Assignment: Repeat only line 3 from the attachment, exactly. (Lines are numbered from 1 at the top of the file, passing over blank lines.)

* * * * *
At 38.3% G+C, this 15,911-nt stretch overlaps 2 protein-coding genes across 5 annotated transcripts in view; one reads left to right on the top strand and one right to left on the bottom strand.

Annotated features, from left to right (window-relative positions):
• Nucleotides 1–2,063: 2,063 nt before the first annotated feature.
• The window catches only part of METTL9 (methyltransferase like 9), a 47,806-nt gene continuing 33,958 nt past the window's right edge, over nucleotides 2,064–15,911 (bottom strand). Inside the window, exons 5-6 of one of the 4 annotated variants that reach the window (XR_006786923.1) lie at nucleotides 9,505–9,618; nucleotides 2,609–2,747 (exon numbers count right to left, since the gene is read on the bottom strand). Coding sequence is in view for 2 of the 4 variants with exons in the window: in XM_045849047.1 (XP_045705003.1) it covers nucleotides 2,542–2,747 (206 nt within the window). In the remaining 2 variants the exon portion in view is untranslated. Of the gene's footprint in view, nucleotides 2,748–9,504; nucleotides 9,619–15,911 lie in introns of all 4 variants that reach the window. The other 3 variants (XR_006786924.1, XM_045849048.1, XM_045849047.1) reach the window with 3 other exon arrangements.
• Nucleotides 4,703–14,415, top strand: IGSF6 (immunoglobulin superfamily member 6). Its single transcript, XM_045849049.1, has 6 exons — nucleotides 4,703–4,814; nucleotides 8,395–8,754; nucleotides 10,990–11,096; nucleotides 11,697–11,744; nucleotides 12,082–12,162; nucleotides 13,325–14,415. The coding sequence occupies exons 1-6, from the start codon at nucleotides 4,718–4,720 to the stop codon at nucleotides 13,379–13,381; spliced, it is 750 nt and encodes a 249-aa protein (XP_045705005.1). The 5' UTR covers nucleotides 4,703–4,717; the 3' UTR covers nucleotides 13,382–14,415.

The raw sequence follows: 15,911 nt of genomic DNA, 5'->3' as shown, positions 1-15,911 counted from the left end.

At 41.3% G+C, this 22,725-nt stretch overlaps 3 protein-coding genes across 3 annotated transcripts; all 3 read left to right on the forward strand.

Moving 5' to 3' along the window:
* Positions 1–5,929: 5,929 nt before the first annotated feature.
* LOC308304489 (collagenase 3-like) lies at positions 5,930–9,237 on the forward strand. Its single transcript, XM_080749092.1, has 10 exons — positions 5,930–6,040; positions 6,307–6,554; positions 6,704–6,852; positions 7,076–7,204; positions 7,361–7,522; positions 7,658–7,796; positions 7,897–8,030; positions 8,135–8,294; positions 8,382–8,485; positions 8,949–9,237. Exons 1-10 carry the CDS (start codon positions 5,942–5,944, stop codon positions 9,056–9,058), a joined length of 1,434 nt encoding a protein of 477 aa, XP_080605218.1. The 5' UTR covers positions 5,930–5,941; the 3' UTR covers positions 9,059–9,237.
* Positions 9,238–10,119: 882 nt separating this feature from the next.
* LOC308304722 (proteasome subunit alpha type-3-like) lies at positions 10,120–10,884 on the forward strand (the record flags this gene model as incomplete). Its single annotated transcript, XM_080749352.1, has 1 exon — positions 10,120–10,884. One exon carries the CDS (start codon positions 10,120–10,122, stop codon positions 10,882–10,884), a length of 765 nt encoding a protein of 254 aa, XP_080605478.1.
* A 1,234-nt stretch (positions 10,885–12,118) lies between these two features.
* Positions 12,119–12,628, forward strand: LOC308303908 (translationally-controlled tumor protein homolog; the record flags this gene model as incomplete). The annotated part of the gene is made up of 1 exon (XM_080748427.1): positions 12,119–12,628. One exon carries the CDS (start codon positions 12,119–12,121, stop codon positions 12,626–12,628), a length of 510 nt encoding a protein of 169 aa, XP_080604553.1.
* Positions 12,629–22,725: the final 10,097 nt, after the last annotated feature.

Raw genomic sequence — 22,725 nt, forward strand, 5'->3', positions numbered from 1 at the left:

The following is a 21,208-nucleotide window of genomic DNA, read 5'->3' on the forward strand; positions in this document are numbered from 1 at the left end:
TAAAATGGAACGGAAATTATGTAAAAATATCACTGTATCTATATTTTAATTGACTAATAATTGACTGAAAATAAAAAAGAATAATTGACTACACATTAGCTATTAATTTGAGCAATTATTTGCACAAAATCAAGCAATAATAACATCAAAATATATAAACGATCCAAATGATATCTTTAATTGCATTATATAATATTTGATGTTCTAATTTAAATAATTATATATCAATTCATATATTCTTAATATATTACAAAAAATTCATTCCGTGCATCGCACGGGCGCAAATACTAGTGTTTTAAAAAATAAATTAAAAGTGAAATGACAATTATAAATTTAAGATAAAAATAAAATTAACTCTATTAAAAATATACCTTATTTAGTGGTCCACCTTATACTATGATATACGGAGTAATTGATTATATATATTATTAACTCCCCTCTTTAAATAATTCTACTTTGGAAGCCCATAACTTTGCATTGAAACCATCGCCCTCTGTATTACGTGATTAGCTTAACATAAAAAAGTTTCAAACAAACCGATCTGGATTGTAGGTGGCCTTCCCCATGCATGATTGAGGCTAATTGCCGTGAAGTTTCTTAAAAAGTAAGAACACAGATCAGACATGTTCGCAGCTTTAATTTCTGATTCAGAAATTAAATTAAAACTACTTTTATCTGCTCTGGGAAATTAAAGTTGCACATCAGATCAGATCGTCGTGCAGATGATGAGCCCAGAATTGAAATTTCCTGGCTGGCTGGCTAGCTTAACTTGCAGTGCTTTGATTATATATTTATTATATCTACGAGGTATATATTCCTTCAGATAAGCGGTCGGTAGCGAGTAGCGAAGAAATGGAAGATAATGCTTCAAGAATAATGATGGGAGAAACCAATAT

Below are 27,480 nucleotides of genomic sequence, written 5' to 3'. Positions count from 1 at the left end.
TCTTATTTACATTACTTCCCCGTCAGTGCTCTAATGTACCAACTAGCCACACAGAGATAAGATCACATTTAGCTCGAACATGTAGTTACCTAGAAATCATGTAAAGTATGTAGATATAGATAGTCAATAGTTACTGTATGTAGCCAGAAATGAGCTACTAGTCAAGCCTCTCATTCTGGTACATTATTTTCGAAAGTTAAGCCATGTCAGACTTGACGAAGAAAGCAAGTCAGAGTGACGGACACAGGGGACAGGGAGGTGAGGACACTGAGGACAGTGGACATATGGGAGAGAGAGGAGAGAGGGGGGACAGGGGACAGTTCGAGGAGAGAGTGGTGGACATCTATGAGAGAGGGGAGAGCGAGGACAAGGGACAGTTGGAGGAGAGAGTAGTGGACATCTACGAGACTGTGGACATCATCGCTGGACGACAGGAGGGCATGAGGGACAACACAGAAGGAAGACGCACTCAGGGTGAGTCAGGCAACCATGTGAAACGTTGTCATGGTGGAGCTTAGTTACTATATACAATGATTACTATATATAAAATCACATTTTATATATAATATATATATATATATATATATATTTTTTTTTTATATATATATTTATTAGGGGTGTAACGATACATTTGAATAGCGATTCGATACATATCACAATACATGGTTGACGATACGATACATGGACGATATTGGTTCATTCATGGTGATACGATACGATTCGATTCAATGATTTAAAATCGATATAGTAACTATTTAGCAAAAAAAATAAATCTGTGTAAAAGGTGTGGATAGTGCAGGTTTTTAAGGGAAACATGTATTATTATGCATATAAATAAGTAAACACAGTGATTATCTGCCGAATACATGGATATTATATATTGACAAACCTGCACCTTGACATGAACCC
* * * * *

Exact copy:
• Nucleotides 1–2,063: 2,063 nt before the first annotated feature.